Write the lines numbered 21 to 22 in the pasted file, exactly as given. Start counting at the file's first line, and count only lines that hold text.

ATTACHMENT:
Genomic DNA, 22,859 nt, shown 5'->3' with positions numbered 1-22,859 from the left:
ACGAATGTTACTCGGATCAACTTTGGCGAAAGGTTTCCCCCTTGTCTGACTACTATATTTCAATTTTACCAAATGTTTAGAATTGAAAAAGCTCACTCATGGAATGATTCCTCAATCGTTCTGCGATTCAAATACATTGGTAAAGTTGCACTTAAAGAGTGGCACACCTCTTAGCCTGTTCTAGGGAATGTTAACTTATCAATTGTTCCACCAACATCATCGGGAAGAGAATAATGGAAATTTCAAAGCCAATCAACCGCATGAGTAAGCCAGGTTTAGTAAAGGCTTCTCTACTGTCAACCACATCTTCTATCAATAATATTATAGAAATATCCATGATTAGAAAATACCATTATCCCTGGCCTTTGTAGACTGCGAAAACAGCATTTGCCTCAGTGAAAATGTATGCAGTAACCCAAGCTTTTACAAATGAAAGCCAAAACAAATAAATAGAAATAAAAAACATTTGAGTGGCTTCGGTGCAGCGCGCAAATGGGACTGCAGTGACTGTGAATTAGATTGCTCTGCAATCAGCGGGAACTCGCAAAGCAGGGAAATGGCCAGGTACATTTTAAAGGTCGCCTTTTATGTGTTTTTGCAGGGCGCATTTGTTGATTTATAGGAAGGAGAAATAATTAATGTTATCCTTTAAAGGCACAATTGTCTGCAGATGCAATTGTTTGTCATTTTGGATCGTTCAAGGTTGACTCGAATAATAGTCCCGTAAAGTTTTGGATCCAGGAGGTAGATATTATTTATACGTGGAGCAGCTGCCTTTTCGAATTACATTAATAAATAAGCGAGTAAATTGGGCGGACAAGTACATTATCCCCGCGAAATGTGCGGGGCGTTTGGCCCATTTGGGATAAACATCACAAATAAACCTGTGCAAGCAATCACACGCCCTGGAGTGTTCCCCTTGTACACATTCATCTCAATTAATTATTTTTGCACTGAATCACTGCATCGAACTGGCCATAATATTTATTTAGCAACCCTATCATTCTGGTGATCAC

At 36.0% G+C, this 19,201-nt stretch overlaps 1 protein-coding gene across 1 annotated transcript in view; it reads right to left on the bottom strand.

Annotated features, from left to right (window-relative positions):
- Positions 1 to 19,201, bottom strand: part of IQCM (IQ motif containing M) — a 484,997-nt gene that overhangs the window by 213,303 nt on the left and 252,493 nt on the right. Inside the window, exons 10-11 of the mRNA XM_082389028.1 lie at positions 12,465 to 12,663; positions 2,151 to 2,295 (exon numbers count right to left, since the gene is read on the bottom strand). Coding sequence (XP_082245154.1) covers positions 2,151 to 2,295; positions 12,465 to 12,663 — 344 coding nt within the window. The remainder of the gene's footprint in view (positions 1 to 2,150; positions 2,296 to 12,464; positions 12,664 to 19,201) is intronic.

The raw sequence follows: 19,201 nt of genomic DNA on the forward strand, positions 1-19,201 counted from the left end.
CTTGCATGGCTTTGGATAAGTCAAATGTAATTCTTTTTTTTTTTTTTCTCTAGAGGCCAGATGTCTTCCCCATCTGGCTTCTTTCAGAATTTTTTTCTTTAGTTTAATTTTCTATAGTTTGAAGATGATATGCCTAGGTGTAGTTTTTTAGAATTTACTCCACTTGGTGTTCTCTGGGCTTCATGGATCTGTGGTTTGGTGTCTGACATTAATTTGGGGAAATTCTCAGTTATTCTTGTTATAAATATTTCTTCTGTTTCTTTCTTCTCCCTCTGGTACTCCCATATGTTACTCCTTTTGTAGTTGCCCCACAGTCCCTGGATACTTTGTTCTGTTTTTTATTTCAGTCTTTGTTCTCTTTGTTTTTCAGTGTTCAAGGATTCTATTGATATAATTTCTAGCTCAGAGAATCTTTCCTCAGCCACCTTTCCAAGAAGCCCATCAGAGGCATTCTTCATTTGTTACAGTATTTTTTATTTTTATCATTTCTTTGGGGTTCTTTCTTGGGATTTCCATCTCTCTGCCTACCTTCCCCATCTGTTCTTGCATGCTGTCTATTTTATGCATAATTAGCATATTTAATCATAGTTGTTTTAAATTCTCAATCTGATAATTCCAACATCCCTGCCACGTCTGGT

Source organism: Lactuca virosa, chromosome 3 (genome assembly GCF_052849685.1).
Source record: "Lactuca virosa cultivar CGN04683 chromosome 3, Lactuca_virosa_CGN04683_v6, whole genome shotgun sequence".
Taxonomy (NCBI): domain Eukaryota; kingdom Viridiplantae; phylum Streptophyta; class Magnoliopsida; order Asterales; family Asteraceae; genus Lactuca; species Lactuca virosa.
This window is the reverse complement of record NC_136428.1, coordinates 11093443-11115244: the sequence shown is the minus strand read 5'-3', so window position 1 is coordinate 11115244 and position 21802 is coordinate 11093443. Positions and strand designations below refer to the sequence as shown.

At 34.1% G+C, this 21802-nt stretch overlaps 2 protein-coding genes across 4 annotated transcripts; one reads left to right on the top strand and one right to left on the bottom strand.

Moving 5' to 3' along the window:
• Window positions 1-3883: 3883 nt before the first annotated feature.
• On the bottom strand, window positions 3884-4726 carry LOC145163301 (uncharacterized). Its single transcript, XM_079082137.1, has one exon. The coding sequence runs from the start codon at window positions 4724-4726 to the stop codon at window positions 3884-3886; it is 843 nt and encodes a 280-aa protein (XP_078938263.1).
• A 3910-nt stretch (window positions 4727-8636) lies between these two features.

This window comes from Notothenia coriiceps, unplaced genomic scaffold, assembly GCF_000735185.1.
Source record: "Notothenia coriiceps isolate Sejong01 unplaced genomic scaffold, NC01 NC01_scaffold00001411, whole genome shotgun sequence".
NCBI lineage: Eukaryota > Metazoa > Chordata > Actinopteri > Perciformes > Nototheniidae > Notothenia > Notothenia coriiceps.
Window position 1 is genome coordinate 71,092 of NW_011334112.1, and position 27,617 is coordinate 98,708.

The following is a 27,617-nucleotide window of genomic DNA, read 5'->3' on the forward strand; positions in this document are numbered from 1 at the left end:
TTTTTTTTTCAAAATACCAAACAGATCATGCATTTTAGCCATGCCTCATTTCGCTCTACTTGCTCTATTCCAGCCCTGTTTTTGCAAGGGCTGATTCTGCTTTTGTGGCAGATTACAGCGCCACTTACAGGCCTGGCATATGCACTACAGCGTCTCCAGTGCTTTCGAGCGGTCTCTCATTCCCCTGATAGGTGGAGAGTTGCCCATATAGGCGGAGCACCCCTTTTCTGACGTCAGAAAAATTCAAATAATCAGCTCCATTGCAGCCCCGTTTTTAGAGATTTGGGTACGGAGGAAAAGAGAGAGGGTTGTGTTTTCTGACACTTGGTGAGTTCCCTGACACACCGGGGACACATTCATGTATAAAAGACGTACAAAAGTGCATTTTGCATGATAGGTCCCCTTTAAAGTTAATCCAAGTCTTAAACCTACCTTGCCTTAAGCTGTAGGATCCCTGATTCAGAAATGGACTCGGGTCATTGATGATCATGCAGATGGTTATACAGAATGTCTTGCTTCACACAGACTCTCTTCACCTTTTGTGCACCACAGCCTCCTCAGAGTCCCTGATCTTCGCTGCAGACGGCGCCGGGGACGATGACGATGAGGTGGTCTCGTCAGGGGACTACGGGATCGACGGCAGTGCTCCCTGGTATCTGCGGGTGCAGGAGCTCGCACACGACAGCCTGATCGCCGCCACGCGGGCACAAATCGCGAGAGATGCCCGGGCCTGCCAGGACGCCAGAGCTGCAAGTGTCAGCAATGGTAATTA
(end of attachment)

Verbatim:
The following is a 27,617-nucleotide window of genomic DNA, read 5'->3' on the forward strand; positions in this document are numbered from 1 at the left end:
TTTTTTTTTCAAAATACCAAACAGATCATGCATTTTAGCCATGCCTCATTTCGCTCTACTTGCTCTATTCCAGCCCTGTTTTTGCAAGGGCTGATTCTGCTTTTGTGGCAGATTACAGCGCCACTTACAGGCCTGGCATATGCACTACAGCGTCTCCAGTGCTTTCGAGCGGTCTCTCATTCCCCTGATAGGTGGAGAGTTGCCCATATAGGCGGAGCACCCCTTTTCTGACGTCAGAAAAATTCAAATAATCAGCTCCATTGCAGCCCCGTTTTTAGAGATTTGGGTACGGAGGAAAAGAGAGAGGGTTGTGTTTTCTGACACTTGGTGAGTTCCCTGACACACCGGGGACACATTCATGTATAAAAGACGTACAAAAGTGCATTTTGCATGATAGGTCCCCTTTAAAGTTAATCCAAGTCTTAAACCTACCTTGCCTTAAGCTGTAGGATCCCTGATTCAGAAATGGACTCGGGTCATTGATGATCATGCAGATGGTTATACAGAATGTCTTGCTTCACACAGACTCTCTTCACCTTTTGTGCACCACAGCCTCCTCAGAGTCCCTGATCTTCGCTGCAGACGGCGCCGGGGACGATGACGATGAGGTGGTCTCGTCAGGGGACTACGGGATCGACGGCAGTGCTCCCTGGTATCTGCGGGTGCAGGAGCTCGCACACGACAGCCTGATCGCCGCCACGCGGGCACAAATCGCGAGAGATGCCCGGGCCTGCCAGGACGCCAGAGCTGCAAGTGTCAGCAATGGTAATTA